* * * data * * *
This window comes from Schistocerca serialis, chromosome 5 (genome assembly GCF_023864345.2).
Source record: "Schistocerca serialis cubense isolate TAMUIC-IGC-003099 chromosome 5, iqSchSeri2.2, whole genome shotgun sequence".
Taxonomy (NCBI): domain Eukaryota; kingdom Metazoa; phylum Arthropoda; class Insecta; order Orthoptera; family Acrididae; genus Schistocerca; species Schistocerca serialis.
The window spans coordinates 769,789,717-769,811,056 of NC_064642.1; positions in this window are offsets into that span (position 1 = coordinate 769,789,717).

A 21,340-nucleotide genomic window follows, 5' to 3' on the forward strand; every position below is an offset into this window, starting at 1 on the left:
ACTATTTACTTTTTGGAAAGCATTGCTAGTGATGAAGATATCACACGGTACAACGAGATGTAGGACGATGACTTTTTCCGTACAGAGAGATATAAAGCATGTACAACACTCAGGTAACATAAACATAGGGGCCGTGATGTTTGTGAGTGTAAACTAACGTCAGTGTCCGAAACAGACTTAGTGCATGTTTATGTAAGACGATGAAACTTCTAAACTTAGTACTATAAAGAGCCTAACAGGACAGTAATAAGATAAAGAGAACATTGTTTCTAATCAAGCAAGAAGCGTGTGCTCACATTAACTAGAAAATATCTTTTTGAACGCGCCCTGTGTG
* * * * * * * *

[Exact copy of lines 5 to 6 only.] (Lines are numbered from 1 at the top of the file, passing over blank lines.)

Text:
A 21,340-nucleotide genomic window follows, 5' to 3' on the forward strand; every position below is an offset into this window, starting at 1 on the left:
ACTATTTACTTTTTGGAAAGCATTGCTAGTGATGAAGATATCACACGGTACAACGAGATGTAGGACGATGACTTTTTCCGTACAGAGAGATATAAAGCATGTACAACACTCAGGTAACATAAACATAGGGGCCGTGATGTTTGTGAGTGTAAACTAACGTCAGTGTCCGAAACAGACTTAGTGCATGTTTATGTAAGACGATGAAACTTCTAAACTTAGTACTATAAAGAGCCTAACAGGACAGTAATAAGATAAAGAGAACATTGTTTCTAATCAAGCAAGAAGCGTGTGCTCACATTAACTAGAAAATATCTTTTTGAACGCGCCCTGTGTG